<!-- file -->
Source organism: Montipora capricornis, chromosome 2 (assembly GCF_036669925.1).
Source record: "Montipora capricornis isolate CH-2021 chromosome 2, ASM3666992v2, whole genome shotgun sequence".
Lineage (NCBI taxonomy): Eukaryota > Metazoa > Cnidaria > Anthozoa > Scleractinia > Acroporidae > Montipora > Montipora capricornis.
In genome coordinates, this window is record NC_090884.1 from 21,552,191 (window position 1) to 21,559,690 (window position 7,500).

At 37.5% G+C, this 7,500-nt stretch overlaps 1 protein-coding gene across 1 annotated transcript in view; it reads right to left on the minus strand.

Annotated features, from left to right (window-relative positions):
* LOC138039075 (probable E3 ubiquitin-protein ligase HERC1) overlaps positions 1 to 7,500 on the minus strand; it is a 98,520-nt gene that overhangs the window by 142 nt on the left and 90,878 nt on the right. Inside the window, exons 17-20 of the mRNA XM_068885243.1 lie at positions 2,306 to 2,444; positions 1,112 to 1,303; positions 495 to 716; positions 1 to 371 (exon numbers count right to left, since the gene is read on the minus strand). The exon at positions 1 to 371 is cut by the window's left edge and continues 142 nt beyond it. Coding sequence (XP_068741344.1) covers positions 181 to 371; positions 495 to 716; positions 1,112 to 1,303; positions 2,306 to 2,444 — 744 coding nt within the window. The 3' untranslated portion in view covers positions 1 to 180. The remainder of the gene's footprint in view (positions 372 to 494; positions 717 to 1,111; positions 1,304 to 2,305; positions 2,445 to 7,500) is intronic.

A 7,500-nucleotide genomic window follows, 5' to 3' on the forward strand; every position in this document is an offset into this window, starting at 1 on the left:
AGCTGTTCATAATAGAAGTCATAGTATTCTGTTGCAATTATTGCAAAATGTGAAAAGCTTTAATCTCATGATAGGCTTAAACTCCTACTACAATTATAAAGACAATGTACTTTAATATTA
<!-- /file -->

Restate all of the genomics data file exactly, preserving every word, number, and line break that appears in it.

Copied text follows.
Source organism: Montipora capricornis, chromosome 2 (assembly GCF_036669925.1).
Source record: "Montipora capricornis isolate CH-2021 chromosome 2, ASM3666992v2, whole genome shotgun sequence".
Lineage (NCBI taxonomy): Eukaryota > Metazoa > Cnidaria > Anthozoa > Scleractinia > Acroporidae > Montipora > Montipora capricornis.
In genome coordinates, this window is record NC_090884.1 from 21,552,191 (window position 1) to 21,559,690 (window position 7,500).

At 37.5% G+C, this 7,500-nt stretch overlaps 1 protein-coding gene across 1 annotated transcript in view; it reads right to left on the minus strand.

Annotated features, from left to right (window-relative positions):
* LOC138039075 (probable E3 ubiquitin-protein ligase HERC1) overlaps positions 1 to 7,500 on the minus strand; it is a 98,520-nt gene that overhangs the window by 142 nt on the left and 90,878 nt on the right. Inside the window, exons 17-20 of the mRNA XM_068885243.1 lie at positions 2,306 to 2,444; positions 1,112 to 1,303; positions 495 to 716; positions 1 to 371 (exon numbers count right to left, since the gene is read on the minus strand). The exon at positions 1 to 371 is cut by the window's left edge and continues 142 nt beyond it. Coding sequence (XP_068741344.1) covers positions 181 to 371; positions 495 to 716; positions 1,112 to 1,303; positions 2,306 to 2,444 — 744 coding nt within the window. The 3' untranslated portion in view covers positions 1 to 180. The remainder of the gene's footprint in view (positions 372 to 494; positions 717 to 1,111; positions 1,304 to 2,305; positions 2,445 to 7,500) is intronic.

A 7,500-nucleotide genomic window follows, 5' to 3' on the forward strand; every position in this document is an offset into this window, starting at 1 on the left:
AGCTGTTCATAATAGAAGTCATAGTATTCTGTTGCAATTATTGCAAAATGTGAAAAGCTTTAATCTCATGATAGGCTTAAACTCCTACTACAATTATAAAGACAATGTACTTTAATATTA